In March 2007, Brandy Bridges, a mother in the town of Prospect, Maine, in the US, heard the publicity about the new energy-saver light bulbs and went out and purchased two dozen of the CFLs for the family home.

While installing one in her young daughter's bedroom, Bridges accidentally broke the new CFL bulb, which shattered and fell to the carpet. Remembering that the bulbs contained a trace amount of mercury, she called around for advice, eventually hitting the Maine Department of Environmental Protection (DEP) who suggested she call in a hazardous waste crew.

…the Maine DEP called in its own science team to run some experiments on broken CFLs. The DEP team smashed dozens of bulbs in a series of tests to see just how much mercury they emitted, and how much was left in the environment after various clean-up scenarios were tried. The experiments were conducted over bare floors, and carpeted floors.

The study team reported back just a few months ago, in February 2008, and the findings in their massive 160 page report have stunned US safety authorities.

First off, the often-cited claim that bulbs contain only 5mg of mercury was clarified: it's an average.

"Without the mercury, the lamp would not produce visible light. The average amount of mercury in a CFL is 5 mg with a range of 0.9 to 18 mg.“ Obviously, the smaller (in watts) the bulb, the less mercury. Higher power (brighter) bulbs generally have more, although there can be fluctuations between brands as well.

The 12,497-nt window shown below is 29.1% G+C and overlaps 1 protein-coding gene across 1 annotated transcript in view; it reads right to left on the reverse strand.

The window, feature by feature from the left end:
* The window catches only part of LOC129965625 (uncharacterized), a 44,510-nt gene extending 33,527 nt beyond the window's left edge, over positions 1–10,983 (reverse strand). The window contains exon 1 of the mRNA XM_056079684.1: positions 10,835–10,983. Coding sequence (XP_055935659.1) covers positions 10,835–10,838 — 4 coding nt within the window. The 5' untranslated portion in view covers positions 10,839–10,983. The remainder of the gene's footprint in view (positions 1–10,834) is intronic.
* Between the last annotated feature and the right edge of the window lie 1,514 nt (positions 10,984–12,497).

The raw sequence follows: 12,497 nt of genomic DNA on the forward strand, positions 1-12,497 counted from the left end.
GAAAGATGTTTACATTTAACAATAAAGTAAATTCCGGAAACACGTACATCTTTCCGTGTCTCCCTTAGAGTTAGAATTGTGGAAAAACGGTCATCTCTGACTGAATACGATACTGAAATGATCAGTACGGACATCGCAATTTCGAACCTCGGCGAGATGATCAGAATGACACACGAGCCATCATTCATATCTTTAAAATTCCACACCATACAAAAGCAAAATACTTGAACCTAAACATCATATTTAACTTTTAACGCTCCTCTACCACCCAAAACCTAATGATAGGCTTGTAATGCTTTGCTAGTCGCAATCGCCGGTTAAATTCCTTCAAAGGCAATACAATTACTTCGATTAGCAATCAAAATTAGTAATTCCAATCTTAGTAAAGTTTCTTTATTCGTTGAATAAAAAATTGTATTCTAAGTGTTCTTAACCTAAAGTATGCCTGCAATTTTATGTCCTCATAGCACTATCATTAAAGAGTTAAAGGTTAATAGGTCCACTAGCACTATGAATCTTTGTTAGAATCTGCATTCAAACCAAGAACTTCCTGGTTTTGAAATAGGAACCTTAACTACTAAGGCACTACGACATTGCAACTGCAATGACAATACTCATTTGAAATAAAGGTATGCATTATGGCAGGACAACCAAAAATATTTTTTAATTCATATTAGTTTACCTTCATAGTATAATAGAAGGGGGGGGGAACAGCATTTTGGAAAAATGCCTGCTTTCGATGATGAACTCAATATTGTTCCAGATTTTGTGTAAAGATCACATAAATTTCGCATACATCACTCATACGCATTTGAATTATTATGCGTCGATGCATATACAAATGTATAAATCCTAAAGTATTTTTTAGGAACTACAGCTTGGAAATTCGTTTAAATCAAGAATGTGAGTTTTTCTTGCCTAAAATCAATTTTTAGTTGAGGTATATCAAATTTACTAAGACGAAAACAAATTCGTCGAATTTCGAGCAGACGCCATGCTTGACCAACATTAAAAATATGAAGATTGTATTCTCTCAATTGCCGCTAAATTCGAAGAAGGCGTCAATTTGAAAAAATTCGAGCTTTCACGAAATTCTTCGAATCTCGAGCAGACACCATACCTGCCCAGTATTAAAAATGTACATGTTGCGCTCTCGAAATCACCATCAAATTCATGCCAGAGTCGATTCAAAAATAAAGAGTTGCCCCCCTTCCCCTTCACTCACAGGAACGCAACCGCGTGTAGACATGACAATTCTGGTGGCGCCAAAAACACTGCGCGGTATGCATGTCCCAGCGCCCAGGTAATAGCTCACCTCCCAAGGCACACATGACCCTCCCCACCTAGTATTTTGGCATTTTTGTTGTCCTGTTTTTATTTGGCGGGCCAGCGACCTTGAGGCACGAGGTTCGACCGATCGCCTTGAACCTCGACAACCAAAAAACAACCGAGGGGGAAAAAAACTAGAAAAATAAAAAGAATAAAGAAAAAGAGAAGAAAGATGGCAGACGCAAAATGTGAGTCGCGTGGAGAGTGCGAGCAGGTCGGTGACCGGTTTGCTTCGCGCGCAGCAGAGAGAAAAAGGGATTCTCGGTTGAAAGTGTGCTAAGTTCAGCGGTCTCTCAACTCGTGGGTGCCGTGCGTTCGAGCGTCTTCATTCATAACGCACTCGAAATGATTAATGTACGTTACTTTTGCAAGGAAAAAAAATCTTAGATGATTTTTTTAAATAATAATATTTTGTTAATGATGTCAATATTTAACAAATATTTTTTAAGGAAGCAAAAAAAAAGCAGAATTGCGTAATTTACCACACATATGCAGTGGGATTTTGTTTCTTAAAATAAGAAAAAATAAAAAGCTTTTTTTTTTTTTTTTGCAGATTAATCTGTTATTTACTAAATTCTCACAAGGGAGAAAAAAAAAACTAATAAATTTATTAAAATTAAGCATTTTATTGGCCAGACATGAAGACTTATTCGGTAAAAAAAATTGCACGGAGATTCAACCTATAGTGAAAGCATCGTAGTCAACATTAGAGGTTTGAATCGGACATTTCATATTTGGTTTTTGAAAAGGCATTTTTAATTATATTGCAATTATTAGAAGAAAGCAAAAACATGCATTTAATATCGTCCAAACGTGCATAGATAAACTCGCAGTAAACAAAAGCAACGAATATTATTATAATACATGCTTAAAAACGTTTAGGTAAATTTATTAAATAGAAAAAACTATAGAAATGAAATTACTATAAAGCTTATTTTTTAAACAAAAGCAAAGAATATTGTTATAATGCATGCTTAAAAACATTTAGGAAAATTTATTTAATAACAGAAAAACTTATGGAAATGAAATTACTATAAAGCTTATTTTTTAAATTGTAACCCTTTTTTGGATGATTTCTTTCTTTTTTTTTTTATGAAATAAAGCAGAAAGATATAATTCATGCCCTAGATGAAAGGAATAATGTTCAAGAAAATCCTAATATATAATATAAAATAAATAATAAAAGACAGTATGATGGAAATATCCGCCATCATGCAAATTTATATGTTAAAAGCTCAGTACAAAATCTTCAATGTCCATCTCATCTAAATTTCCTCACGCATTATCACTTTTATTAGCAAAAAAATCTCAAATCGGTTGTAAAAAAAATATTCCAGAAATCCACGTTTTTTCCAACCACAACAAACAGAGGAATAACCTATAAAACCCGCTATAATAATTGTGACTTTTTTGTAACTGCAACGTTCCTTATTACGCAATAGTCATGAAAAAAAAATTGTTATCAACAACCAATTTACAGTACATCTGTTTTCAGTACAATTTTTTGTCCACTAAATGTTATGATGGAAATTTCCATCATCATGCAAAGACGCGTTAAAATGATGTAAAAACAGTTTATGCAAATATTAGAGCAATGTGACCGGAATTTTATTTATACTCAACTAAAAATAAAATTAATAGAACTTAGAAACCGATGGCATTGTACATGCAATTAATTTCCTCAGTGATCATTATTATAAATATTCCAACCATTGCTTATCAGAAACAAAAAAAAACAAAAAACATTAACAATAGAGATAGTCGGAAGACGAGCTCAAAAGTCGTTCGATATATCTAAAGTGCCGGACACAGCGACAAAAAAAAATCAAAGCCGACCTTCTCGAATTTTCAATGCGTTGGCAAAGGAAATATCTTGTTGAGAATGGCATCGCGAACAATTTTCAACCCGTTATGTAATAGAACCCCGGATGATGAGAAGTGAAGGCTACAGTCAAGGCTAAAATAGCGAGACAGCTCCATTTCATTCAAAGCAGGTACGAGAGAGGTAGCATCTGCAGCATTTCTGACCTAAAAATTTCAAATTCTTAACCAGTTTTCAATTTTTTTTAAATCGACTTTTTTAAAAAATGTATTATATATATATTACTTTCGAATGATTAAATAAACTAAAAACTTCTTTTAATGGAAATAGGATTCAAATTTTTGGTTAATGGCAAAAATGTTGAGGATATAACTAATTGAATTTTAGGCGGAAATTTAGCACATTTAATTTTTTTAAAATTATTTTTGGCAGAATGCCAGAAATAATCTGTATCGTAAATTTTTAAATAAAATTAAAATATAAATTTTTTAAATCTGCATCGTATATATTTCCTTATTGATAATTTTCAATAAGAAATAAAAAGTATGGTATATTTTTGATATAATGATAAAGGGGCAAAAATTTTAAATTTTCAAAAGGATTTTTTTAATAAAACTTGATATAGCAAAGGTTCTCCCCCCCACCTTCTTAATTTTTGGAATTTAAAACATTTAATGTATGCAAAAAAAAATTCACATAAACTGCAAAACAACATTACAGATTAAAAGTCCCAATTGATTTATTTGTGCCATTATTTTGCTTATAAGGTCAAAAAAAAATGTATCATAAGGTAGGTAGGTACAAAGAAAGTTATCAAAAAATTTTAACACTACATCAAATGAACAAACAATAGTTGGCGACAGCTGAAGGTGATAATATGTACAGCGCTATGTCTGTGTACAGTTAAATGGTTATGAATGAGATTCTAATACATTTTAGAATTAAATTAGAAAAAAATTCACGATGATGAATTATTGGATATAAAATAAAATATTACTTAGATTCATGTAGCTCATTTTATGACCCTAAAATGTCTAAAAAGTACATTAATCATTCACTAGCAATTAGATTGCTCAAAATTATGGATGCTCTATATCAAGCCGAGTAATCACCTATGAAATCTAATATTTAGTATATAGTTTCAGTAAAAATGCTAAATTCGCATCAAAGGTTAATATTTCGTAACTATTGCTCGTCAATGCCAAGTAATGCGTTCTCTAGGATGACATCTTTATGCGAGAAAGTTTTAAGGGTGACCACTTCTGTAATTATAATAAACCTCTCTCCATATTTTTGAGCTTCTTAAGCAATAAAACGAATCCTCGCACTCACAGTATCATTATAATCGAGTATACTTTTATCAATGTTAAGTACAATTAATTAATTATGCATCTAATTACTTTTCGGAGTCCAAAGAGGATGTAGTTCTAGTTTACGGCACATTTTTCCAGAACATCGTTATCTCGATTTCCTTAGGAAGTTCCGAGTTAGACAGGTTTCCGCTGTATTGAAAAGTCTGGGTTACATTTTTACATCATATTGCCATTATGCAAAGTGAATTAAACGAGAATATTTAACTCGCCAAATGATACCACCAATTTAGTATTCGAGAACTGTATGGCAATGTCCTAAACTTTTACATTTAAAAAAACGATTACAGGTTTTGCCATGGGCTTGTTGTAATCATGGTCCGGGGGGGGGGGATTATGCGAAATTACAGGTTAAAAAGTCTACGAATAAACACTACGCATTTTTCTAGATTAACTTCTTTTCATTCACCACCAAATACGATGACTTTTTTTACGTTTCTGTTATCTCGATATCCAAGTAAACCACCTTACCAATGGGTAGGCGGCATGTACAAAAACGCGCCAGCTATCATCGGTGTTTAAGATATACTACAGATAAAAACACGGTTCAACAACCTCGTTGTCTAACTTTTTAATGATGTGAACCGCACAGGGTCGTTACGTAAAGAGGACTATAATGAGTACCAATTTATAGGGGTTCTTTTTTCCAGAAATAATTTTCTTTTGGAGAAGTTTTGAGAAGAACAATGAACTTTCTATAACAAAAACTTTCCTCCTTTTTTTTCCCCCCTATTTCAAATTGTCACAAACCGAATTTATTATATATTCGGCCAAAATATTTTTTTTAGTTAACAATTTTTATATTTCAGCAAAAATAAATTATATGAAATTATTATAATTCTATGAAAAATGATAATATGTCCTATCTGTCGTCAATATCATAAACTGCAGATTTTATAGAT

One busted bulb in a bedroom produced very disturbing results in their tests.

"Mercury concentration in the study room air often exceeds the Maine Ambient Air Guideline (MAAG) of 300 nanograms per cubic meter (ng/m3) for some period of time, with short excursions over 25,000 ng/m3, sometimes over 50,000 ng/m3, and possibly over 100,000 ng/m3 from the breakage of a single compact fluorescent lamp," the report confirms.

That's up to 300 times higher than the recommended safe level of inhalable mercury vapour. From just one light bulb.

…when Maine DEP scientists went back to Brandy Bridges' house some three months after the breakage, they found mercury contamination in the bedroom was still as high as 2000 ng/m3 – three months later and despite following all the cleanup recommendations.

In the end, the DEP ripped out her carpet and disposed of it as toxic waste. And little wonder. According to the DEP scientific study, while the 300 ng/m3 limit is the maximum allowable daily dose of mercury for the sake of legislation, there is in fact no known safe level for mercury exposure.

"The Maine Ambient Air Guideline (MAAG) of 300 ng/m3 is identical to the EPA reference concentration (RfC), which is designed to protect against chronic exposure. The RfC is based on a number of occupational studies, in which tremor, fine motor deficits, electroencephalography (EEG) and autonomic nervous system abnormalities, and cognitive deficits were observed. "A no-effect level (the level at which no adverse affects are observed) was not identified in these studies."